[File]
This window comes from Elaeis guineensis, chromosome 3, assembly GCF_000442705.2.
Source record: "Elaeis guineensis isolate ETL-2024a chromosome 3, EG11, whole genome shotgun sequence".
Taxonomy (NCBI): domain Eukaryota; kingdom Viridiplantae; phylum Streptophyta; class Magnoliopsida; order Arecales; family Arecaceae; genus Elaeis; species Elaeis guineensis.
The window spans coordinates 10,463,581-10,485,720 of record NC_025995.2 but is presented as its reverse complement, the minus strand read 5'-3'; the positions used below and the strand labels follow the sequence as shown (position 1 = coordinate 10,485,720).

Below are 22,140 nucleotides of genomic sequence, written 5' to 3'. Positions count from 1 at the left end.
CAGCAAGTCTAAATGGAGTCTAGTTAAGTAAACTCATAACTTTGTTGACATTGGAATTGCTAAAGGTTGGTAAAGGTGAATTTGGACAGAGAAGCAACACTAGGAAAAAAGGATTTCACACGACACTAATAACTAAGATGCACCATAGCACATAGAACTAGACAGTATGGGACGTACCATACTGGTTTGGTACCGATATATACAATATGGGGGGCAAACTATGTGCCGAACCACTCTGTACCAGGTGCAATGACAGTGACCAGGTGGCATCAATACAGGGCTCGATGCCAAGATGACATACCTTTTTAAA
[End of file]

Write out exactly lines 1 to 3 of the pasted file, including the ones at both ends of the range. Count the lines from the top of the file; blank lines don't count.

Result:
This window comes from Elaeis guineensis, chromosome 3, assembly GCF_000442705.2.
Source record: "Elaeis guineensis isolate ETL-2024a chromosome 3, EG11, whole genome shotgun sequence".
Taxonomy (NCBI): domain Eukaryota; kingdom Viridiplantae; phylum Streptophyta; class Magnoliopsida; order Arecales; family Arecaceae; genus Elaeis; species Elaeis guineensis.